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Snopes for Business Ideas

May 19, 2022

A site that tells you if the studies you find are bullshit or not

The Spark Notes Version

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In short, this idea is to provide a web service where someone can put in a title or link to a study, and then get a report that shows the flaws (low confidence, small sample size, dubious methodology, etc.) as well as any positives (popularly referenced, independently verified, etc.).

That way, if you're discussing a topic and get a study referenced to you, you don't need to do an in-depth literature review before continuing.

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The Long Version

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1.8 million articles are published in scholarly journals every single year. Even if you are a professional researcher in a certain field, it's unlikely you'll be able to consume all of the literature published in a year. Not to mention all of the literature from history.

Furthermore, it's unreasonable to assume that someone who is just discussing a topic will have the necessary academic background to break down a report and determine its veracity.

Instead, one of two things will likely happen:

  1. The person will just assume that if a study says something, it's true. This is obviously dangerous since many studies are not well constructed and offer potentially harmful conclusions.
  2. The person will just assume that they can't trust anything that "science" says. We're already seeing this in popular culture. It has become very common for any study opposing a viewpoint to be labeled as fake news. It can be hand-waved away by saying that the scientists are bought by the corporations.

Either way, our ability to use science to advance our collective knowledge hangs in the balance.

This is a service that would help rectify this problem.

Let anyone put in the link to a study, and give them a report. Assign a score for reliability, show the weak points, show the strengths.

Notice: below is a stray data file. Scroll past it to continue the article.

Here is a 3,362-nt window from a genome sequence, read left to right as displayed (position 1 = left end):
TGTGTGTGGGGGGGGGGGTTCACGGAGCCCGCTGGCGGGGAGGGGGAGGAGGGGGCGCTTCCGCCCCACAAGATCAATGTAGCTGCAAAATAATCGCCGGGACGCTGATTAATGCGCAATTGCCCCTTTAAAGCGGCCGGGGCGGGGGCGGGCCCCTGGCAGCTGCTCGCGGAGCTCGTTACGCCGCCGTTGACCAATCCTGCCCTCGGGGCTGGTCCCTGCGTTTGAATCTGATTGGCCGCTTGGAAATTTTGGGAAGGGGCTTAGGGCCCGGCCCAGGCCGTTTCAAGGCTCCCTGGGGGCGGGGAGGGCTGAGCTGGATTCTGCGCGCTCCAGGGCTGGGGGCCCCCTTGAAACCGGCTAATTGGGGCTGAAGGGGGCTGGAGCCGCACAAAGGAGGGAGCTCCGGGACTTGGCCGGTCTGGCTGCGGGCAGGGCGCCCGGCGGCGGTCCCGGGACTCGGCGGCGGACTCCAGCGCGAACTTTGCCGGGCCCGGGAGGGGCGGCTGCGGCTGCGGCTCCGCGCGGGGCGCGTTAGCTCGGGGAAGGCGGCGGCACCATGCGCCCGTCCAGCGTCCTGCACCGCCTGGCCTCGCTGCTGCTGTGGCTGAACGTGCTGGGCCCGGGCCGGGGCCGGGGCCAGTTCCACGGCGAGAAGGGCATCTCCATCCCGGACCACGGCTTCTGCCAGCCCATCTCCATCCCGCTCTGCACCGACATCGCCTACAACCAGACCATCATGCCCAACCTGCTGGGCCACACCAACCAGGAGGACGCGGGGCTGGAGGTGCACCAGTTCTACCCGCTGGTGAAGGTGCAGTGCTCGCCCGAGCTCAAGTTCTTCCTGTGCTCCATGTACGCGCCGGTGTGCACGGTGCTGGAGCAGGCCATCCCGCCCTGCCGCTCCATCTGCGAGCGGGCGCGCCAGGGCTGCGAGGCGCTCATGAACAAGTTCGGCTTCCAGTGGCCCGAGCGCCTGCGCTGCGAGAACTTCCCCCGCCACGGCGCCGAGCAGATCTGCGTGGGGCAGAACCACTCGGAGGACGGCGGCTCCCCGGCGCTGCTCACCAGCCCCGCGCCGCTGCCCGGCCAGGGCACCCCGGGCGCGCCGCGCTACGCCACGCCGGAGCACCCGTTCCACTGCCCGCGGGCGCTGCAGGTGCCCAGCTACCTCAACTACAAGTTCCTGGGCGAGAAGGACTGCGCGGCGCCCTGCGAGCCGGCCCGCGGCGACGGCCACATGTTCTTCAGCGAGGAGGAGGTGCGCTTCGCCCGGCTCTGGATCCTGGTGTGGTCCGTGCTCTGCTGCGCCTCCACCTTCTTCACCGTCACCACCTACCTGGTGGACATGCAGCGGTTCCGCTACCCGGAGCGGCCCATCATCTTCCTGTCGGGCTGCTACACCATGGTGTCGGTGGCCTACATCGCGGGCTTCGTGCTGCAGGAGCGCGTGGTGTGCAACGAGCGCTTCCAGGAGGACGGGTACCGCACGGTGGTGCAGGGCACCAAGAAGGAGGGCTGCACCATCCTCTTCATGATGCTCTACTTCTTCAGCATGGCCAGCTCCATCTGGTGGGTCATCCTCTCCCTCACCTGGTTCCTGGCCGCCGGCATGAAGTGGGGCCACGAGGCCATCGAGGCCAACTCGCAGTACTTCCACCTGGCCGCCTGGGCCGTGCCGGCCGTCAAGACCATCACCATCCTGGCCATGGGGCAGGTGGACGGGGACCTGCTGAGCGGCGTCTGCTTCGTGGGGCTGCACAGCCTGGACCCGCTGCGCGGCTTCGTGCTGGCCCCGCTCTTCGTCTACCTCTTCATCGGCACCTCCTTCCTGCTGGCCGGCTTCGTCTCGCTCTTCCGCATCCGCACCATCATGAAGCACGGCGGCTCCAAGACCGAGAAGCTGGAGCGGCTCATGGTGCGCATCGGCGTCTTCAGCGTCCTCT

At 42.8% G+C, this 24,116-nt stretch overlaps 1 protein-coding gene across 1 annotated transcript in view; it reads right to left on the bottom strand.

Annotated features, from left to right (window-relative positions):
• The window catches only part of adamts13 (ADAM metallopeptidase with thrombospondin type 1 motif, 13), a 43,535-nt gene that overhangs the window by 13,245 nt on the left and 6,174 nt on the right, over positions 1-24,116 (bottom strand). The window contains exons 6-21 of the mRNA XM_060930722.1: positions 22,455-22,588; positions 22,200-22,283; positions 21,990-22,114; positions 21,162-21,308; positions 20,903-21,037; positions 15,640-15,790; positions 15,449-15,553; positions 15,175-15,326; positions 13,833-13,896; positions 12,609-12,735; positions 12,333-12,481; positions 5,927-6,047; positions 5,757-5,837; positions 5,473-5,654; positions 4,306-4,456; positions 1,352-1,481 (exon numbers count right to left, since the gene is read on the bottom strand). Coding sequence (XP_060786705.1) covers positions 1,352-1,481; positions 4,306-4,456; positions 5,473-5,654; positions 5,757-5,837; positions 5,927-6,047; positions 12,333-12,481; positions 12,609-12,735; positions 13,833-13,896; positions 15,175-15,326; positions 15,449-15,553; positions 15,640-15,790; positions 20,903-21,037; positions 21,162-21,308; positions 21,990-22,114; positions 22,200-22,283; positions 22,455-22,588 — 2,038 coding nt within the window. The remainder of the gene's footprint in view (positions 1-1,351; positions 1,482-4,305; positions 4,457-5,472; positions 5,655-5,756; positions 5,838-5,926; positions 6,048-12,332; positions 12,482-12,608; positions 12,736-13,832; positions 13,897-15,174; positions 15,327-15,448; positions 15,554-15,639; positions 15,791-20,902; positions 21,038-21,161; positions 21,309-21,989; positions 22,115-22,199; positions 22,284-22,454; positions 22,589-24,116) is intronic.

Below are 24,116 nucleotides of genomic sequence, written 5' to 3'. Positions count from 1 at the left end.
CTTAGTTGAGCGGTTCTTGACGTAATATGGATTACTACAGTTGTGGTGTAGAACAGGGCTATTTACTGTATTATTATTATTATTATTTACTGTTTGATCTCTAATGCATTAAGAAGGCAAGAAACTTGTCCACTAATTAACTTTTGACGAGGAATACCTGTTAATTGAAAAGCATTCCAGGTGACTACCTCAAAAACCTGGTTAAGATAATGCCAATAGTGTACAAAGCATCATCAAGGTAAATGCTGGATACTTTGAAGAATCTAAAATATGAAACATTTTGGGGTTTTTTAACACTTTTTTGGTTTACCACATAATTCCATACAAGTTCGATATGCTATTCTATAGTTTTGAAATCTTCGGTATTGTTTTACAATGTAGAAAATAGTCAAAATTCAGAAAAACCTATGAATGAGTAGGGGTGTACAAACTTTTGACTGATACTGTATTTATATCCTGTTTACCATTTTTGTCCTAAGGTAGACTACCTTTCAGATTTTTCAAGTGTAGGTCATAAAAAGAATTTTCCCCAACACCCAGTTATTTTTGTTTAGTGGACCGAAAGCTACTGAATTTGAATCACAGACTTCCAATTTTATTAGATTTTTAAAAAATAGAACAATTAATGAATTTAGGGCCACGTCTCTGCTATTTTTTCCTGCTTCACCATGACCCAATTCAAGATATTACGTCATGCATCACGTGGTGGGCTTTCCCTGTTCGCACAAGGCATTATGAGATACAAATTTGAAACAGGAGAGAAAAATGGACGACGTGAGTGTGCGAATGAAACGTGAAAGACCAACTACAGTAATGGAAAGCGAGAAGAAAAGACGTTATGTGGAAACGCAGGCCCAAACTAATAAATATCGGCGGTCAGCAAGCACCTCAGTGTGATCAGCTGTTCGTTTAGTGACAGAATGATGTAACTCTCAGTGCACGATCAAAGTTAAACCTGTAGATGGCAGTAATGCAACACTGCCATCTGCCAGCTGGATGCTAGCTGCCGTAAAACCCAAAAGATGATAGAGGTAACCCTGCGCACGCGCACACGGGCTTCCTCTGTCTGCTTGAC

It would have to be a thoroughly unbiased site in order for it to be effective. But, if you can achieve this feat in the same way as Snopes, you can change argumentative discourse for the better.

Here's how I think you could do it. Bipartisanship is super important. If you get branded as a liberal media outlet or a right wing conspiracy forum, your days are numbered.

First, you should find three sympathetic politicians -- one from each of the major parties. They will be the founding members and your advisory committee.

This will have the first-order effect of getting you some publicity. Any bipartisanship is newsworthy.

The second-order effect will be that, assuming the members of that party like the politician, your site will immediately gain credibility from all sides. They may not love that you also work with the other party, but they will respect it.

So now you have a committee. But how do you actually make and promote the product?

These are certainly the more challenging dimensions. You'd obviously need to hire researchers to write the report. But how do you choose the articles? Easy. Just scrape the news for the most often referenced studies of that day / week. These are the ones people will be searching for.

How do you promote it? This is way harder. My suspicion is that the best way would be to hire a ton of workers to post the link to your review anytime one of these studies is mentioned. They'd need to be a bit inflammatory to get anyone to click ("Hey that study you posted is total bullshit! _____ only gives it a 42 for reliability. Even papers on *insert something very wrong here* got a 60! link")